• 72. Chapter 6 - Definitive Acquisition Agreement had knowledge of something, others specify that the actual knowledge of enumerated senior officers or employees of the seller must be used to determine whether the seller is deemed to have had knowledge in a given case or provide that knowledge of any employee is sufficient. Similarly, the definition of materiality is often sharply negotiated in various contexts throughout the agreement. Definitions of “material con- tracts” are often based upon a minimum dollar value. Another example is the definition of “material adverse change,” which is often critical to deter- mining the import of various representations and warranties, including the standard representation that there has not occurred a material adverse change since the balance sheet date. A typical negotiation point in this definition is whether a material adverse change will be deemed to have occurred if the material change relates to the seller’s prospects, as opposed to its existing business. Forward-looking language like “prospects” injects an element of subjectivity into the test for harm from a breach of a repre- sentation. Sellers might also seek to negotiate a set of events that are not deemed material adverse effects, such as changes in the conditions in the economy or the industry or failures to meet internal projections. In each of these cases, the precise word or combination of words used may impact the eventual liability of the parties. • Relationship of representations and warranties to indemnification In most acquisition agreements, the representations and warranties are closely connected to the indemnification provisions, and the two sec- tions must be negotiated in careful conjunction with one another. For instance, the indemnification provisions may apply differently to different representations. Different treatment may include different survival periods and different caps on liability. A brief overview of indemnification follows in this chapter, while a more in-depth discussion of this topic is set out in Chapter 7. • Double materiality The buyer should be wary of the effect of “materiality” qualifiers throughout the definitive acquisition agreement, which may create a “dou- ble materiality” standard. For example, if one of the conditions to the buyer’s obligation to close provides that the seller’s representations and warranties must be true and correct “in all material respects” as of the closing, the test with respect to any representations that are qualified by materiality within the body of the representation itself, such as a representation that there are no material liens on any of the buyer’s assets, would have to breach two materiality thresholds for the condition to fail. To avoid this issue, which 57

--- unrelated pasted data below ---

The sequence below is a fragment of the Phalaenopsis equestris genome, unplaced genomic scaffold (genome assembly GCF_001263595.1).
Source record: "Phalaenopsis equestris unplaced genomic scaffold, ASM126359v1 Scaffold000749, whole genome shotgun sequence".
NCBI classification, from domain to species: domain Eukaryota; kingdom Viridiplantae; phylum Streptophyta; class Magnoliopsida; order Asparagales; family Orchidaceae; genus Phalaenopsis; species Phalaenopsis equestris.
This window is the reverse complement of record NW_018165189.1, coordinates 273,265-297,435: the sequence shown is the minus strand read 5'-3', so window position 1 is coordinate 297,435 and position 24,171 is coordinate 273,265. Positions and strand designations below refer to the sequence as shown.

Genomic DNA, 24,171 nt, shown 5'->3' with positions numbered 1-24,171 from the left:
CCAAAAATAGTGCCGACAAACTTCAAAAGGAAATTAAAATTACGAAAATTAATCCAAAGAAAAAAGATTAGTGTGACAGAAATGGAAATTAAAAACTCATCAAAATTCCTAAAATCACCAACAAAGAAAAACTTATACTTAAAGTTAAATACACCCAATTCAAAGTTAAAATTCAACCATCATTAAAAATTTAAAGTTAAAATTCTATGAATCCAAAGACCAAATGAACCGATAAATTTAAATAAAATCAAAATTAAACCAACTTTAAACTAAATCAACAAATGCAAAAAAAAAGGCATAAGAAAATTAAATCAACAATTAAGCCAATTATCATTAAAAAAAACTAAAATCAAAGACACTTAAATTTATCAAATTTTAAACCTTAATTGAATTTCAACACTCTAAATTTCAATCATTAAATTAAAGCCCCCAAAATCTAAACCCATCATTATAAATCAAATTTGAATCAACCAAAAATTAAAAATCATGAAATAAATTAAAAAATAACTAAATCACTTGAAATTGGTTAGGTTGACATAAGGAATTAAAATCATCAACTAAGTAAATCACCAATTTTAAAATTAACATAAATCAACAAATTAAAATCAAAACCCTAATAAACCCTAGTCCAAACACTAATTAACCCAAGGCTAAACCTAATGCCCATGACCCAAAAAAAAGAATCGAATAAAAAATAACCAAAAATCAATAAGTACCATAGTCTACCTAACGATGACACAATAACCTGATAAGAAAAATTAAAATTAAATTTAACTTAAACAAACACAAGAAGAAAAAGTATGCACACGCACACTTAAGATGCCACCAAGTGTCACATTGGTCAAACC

• 73. The Mergers & Acquisitions Handbook A Practical Guide to Negotiated Transactions creates an ambiguity, the definitive acquisition agreement is often drafted to make clear that the materiality qualifier on the closing condition does not apply to any representation that as written is already so qualified. Similar double-materiality issues can arise in connection with the indemnification provisions to the extent the Seller seeks to limit certain of its indemnification obligations to material breaches. • Public company sellers In the public company context, the seller’s representations may be more limited and will likely incorporate its filings with the Securities and Exchange Commission. Typical Buyer Representations The definitive acquisition agreement will also contain the buyer’s rep- resentations to the seller, however, except for deals involving a “merger-of- equals,” the buyer’s representations and warranties will typically be less detailed than those given by the seller. If the buyer is issuing stock as consideration in the acquisition, the buyer’s representations will be more complete regarding its business than if cash is the consideration. Practical Tip: Effect of Mergers of Equals and Stock Transactions on Diligence and Representations In a true merger-of-equals, the distinctions between buyer and seller are less relevant — e.g., in a merger-of-equals, each entity would likely be conducting the same basic level of diligence and be equally concerned about receiving comprehensive representations and warranties from the other party. In a stock transaction, the seller will also typically do some diligence on the buyer, with the level of diligence and scope of representations from the buyer growing as the percentage of the combined company represented by the transaction grows in significance. Typically, these representations will be limited to the basics, such as those ensuring that the buyer has all necessary corporate and legal approvals necessary to consummate the transaction, can do so without breaching its existing agreements, is not a party to litigation that would impact the transaction, and has not hired a broker in connection with the transaction. 58